William Tell for our times
3 Jul 2018
3 Jul 2018
This masterwork first saw the light of day on 3 August 1829, in Paris, at the Salle de Peletier, which was the home of the Paris Opera from 1821 until the building burned down in 1873. This theatre was steeped in the traditions of French ballet and saw the premieres of La Sylphide (1832), Giselle (1841) and Coppélia (1870). It was at the centre of the social and artistic life of 19th century Paris and in 1858 was the setting for one of the most famous games in the history of chess – played by American master Paul Morphy and two French aristocrats, the Duke of Brunswick and Count Isouard – during a performance of Norma.
This fact tells us a great deal about the place of opera as entertainment for the bourgeoisie and aristocracy of 19th century Paris – and the concept of the opera house as a focus of civic pride and a place for meetings, dinners, socialising and mischief. This range of activities, over and above actually listening to the singers, gives an indication of the listening habits of early 19th century opera goers. We do well to remind ourselves that there was no cinema, one of the loudest noises anyone heard was the steam train and, compared to the 21st century, people had time on their hands, particularly the middle and upper classes.
These facts, as well as the inheritance of a long and complex social tradition dating back to the 1600s, makes the elaborate web of social mores surrounding the opera in 19th century Paris something quite foreign to our contemporary sensibilities. The late 19th century Wagnerian reformation resulted in the notion of the theatre as a ‘temple of ideas’ rather than an elaborate platform for social interactions which took place in the context of performances, substantially informed by many inherited conventions.
Composers, to survive, had to bow to the fact that, particularly in Paris, these conventions, social and otherwise, reigned supreme. Wagner’s Tannhäuser lasted only four performances in 1861 because the ballet was in the first act – members of Parisian Jockey Club arrived after dinner, usually for Act Two and expected to see their favourite ballerinas on duty.
However, some great music was written for this theatre and these conditions including Gounod’s Faust, Verdi’s Don Carlos and Donizetti’s Les Martyrs, and of course Guillaume Tell (William Tell).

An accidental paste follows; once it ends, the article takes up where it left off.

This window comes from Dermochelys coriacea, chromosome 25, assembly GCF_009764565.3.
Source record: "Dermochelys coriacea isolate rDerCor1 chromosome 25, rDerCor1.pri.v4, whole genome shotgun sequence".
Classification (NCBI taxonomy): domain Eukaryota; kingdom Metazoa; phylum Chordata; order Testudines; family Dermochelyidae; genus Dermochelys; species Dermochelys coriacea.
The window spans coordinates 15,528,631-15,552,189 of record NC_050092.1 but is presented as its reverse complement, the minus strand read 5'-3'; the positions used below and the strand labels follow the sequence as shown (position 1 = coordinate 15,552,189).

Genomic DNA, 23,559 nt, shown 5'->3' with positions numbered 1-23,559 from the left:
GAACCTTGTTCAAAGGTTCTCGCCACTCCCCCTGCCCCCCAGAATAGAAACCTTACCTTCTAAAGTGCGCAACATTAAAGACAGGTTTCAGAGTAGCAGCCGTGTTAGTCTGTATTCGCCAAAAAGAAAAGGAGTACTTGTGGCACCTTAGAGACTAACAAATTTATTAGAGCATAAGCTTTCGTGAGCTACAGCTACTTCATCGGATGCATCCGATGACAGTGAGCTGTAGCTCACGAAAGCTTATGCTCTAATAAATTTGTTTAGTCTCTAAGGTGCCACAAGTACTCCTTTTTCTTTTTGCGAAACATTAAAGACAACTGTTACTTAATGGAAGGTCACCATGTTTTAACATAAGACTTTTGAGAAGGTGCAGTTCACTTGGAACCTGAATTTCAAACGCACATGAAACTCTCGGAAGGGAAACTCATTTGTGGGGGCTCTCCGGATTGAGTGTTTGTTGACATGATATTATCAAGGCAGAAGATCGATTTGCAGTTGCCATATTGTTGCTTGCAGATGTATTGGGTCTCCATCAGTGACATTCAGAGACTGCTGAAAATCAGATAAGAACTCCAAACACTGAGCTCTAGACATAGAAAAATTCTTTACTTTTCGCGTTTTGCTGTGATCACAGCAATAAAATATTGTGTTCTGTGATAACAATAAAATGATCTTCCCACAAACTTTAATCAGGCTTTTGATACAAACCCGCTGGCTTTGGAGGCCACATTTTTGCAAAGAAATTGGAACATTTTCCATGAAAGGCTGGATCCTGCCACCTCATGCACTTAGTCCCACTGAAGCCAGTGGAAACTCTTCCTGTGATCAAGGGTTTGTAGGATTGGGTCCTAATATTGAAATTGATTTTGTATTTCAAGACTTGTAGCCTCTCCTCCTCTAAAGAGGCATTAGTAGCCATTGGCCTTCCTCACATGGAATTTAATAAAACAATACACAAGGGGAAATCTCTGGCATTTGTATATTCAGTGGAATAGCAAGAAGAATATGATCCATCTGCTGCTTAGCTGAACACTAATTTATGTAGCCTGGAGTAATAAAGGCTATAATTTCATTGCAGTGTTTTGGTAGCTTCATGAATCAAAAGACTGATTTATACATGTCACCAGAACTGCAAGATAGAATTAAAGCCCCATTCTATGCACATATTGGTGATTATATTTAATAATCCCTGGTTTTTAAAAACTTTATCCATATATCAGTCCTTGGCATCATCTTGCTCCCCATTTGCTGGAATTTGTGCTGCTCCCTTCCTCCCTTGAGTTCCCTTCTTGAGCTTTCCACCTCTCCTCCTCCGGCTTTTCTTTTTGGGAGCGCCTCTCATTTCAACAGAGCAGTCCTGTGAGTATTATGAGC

Artistic committees made many of the decisions of the Paris Opera in Rossini’s time in the areas of scenography, costume and illuminations. And, of course, ballet was essential. Tell provides opportunities for visual illusion (alpine scenery, archery tricks, a raging storm) that would satisfy the populace’s appetite for scenic spectacle and dance, but which contribute almost nothing to the progress and substance of the drama at hand. While the balletic and scenic effects helped ensure the success of the work with 19th century Parisians, this material for a 21st century public – who have no real expectation of scenic extravagance (we have cinema for that) and who also have no interest in acres of balletic spectacle – is of limited interest.
Interestingly, this Parisian fascination for scenic spectacle persists today, for example at the Folies Bergère. I remember – many years ago – sitting through a pageant of ‘the great queens of France’ (sic) and the lady in front of me exclaiming to her companion about the scenic drapery, ‘O Chérie, les mauves!’ (‘Oh darling, those purple drapes!’)
Well, we have no purple drapes in our William Tell – not even the marks where they might have been – as the essence of this great work inspires a reverence because of its quality as dramatic music and real seriousness of purpose at its core. Rossini’s greatness transcends the prevailing conditions of his age and bequeaths a work which speaks to our times and, I think, times to come.
The concerns of the opera emerge as surprisingly contemporary, finding many parallels in our own world. A rural community who live simply, in harmony with nature, are oppressed by an occupying power who mock this simplicity of life, ban their rituals and do not hesitate to use violence and murder as a means of subjugation. Two father-son relationships are fractured by this force: Melcthal and his son Arnold, and William Tell and his son Jemmy. Melcthal’s brutal murder provokes Arnold to join the struggle and Gesler’s cruel and sadistic ‘trial by apple and arrow’ proves to be the last straw for the enslaved populace. Gesler is finally revealed as coward, dies in ignominy and the community rediscovers the majesty of nature and freedom, celebrating in one of the greatest concluding ensembles in opera.
Director Rodula Gaitanou and I have cleaned away the 19th century paraphernalia from the score and returned to its essence – with strong simple storytelling underpinned by similarly strong musical continuity and careful editing to preserve the important features of Rossini style.
I suppose it’s similar to restoring an old master painting: the original vibrancy of the work is re-affirmed, its great musical inventiveness, dramatic power and content emerge to engage with issues that are part of our own immediate world. The enduring capacity of a masterpiece to renew itself and be rediscovered by succeeding generations is completely present in this opera. It started life among the perfumed fantasy and exoticism of French Romantic theatre, it is reborn for us as a document of struggle, a drama of courage, the strength of family, community and humanity expressed through wonderful dramatic music made by a great heart and soul – Rossini.
Victorian Opera's Artistic Director